Before you sit for CEH

Before You Sit for the Certified Ethical Hacker Exam

Before You Sit for the Certified Ethical Hacker Exam 864 486 CyberVista now N2K

Whether you have just completed the official EC-Council training for the Certified Ethical Hacker (CEH), or have not yet taken your first step onto the certification path, it is important to focus your study plan early on. Here are some steps you can take to prepare for the 312-50 (CEH) exam with the highest probability of success.

Create a Hacker Box

“To beat a hacker, you have think like one.”

This pearl of wisdom has an additional corollary: “And to think like a hacker, you need to use the same tools.” Hackers use a variety of tools in their attack, whether scoping out vulnerabilities during scanning and enumeration, developing a malicious payload to gain access, or installing backdoors for long-term control of targets. The sophistication of a good hacker toolbox can turn even the greenest of script kiddies into serious threats. So you need to gather and master your own hacker arsenal, and become familiar with not just the types of attacks, but how these tools are used in those attacks—that is if you want any hope of stopping them when you’re in their crosshairs.

From vulnerability detection tools like Nessus and Nexpose, network sniffers like Wireshark and Tcpdump, password crackers like Cain and Abel and HashCat, and robust suites of tools like Metasploit, the list of possibilities to a newbie can be overwhelming. Don’t worry…the ethical hacking field has grown more popular over the years, and with that comes some formal toolkits to get a budding pen tester started. Here are two popular ones:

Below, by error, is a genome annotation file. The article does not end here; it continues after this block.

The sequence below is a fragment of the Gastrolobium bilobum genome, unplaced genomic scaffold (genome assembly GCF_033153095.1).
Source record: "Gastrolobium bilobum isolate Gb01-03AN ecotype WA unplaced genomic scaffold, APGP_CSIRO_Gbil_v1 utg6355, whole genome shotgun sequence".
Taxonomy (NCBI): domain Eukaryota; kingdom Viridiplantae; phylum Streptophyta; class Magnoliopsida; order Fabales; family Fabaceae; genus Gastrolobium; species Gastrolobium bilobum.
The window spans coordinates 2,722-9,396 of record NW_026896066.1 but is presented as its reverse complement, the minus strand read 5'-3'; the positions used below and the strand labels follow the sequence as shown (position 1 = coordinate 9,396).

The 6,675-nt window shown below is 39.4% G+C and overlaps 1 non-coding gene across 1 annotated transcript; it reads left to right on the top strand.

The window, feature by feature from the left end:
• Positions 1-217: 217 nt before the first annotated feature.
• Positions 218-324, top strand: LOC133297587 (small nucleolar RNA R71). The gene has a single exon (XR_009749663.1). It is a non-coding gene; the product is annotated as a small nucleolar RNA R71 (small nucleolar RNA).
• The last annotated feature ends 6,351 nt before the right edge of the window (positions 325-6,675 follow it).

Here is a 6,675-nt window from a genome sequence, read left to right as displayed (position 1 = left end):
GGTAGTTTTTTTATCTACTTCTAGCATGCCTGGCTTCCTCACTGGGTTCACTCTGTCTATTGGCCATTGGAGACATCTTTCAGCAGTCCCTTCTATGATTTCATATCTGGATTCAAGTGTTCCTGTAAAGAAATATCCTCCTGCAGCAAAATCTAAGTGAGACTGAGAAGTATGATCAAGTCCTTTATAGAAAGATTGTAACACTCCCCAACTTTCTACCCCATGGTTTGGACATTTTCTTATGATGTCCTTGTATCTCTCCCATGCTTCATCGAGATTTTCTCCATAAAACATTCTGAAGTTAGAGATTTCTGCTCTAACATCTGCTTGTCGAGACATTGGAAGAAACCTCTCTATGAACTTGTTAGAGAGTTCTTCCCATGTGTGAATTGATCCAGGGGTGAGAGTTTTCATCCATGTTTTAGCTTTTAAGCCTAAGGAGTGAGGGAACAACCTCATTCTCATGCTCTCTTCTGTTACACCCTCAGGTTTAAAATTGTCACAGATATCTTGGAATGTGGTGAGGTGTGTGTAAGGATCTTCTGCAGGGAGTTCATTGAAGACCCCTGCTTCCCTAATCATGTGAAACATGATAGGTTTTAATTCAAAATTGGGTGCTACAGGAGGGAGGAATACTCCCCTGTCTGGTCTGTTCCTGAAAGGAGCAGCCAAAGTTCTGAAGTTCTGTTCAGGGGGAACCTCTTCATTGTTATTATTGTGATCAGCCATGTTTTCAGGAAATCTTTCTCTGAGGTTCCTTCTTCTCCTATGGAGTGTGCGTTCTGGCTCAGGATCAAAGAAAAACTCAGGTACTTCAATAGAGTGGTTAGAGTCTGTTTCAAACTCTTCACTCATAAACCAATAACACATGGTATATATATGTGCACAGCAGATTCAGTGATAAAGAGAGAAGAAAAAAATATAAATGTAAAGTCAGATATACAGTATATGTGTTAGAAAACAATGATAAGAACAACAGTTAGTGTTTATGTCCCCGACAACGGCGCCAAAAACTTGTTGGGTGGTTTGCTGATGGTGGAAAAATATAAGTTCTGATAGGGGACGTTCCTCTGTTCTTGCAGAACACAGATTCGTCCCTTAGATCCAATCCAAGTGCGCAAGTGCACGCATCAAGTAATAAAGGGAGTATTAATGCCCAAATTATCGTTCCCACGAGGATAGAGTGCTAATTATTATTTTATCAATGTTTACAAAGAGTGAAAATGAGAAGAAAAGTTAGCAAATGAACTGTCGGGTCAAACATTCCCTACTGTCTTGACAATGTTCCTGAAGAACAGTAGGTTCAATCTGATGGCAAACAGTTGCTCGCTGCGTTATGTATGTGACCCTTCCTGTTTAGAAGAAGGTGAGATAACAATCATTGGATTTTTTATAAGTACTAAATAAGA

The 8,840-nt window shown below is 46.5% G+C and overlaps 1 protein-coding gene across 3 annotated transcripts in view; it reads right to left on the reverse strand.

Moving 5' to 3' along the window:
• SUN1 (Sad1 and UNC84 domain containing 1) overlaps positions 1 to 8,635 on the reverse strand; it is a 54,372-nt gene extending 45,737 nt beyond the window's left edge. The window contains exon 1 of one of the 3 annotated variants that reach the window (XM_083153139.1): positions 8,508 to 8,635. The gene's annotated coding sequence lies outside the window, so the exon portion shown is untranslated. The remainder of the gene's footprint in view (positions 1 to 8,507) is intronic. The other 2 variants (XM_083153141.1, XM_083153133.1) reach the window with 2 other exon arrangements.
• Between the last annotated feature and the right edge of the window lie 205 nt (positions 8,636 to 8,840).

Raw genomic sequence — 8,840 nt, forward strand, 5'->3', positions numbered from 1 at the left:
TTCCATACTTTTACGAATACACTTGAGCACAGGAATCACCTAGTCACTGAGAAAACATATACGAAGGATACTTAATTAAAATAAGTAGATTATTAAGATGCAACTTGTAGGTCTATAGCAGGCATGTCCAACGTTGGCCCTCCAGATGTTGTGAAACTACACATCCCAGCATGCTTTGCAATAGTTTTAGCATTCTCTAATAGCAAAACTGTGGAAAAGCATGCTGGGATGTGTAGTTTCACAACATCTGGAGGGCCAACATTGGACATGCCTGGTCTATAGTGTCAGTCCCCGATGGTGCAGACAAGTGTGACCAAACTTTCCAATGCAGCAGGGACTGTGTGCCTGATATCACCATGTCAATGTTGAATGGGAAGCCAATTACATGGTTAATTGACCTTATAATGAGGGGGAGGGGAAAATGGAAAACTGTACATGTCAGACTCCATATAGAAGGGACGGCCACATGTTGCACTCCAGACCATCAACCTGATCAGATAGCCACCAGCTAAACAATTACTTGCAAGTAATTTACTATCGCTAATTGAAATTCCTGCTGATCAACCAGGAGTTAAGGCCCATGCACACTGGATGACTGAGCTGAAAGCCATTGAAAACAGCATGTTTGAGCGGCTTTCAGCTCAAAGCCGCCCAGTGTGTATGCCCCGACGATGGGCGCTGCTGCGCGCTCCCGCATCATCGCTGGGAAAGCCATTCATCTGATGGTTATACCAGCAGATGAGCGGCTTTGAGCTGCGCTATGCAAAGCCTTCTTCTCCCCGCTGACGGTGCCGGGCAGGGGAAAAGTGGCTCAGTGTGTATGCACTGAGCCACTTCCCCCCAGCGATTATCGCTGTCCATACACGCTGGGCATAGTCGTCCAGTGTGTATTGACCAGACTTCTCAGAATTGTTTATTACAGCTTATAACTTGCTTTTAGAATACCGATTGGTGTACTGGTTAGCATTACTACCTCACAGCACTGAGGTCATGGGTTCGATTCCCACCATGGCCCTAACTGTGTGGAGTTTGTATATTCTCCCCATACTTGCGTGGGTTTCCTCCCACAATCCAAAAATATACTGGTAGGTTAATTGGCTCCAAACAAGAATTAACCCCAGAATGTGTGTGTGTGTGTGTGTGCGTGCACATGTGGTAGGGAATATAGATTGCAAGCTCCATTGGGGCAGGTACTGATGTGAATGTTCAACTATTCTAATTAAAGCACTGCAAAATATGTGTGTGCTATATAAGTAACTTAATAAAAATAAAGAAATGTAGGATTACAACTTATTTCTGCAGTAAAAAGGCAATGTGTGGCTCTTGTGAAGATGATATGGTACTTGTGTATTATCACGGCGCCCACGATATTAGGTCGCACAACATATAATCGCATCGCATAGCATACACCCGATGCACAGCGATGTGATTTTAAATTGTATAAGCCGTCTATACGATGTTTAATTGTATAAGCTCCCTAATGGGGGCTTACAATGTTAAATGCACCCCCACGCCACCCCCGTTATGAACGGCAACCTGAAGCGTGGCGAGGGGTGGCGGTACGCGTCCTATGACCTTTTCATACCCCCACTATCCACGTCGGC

They come with everything—an operating system and tools pre-installed and pre-configured. Just find an old laptop and copy the image to a USB stick or DVD. What if you don’t use Linux? Well, you better start learning it now—many of these tools have GUIs to avoid the tedium of command-line, but you’ll hit a wall pretty soon if you don’t get comfortable doing some typing. Luckily, Linux has only become more user-friendly over the years. So, together with the extensive documentation and rabid community support, the installation should be fairly easy to complete, even for those with a keyboard phobia.

Hopefully, you completed this step before you took any formal training so you could bring it to the class. There are some great cloud-based labs out there, but nothing replaces a physical box you can take with you into the field. And at the end of the day, those fancy labs will time out, whereas your box is yours to keep, configure, test, update, and document along the hacking journey.

Take our free 10-question Certified Ethical Hacker sample quiz!

Recon the Objectives

Before you get too much further into studying for the Certified Ethical Hacker exam, it’s a good idea to ground yourself first. Information security is a broad field across many diverse topics and overlaps with many other related fields. So you need to focus—not on everything you’ve learned online and in your classwork—but on what you really need to know to pass the CEH exam. The first step is to review the CEH exam blueprint (revised November 1st, 2018).

There are seven domains/objectives for the 312-50 exam:

  • Background (22%): Basics about networking, mobile, web, and system technologies, in addition to common vulnerabilities and exploits

  • Analysis/Assessment (12%): Knowing how to assess and analyze potential cybersecurity threats

  • Security (23%): Familiarity with common security controls, and how to detect vulnerabilities and prevent exploits

  • Tools/Systems/Programs (29%): Familiarity with pen testing tools, operating systems, and devices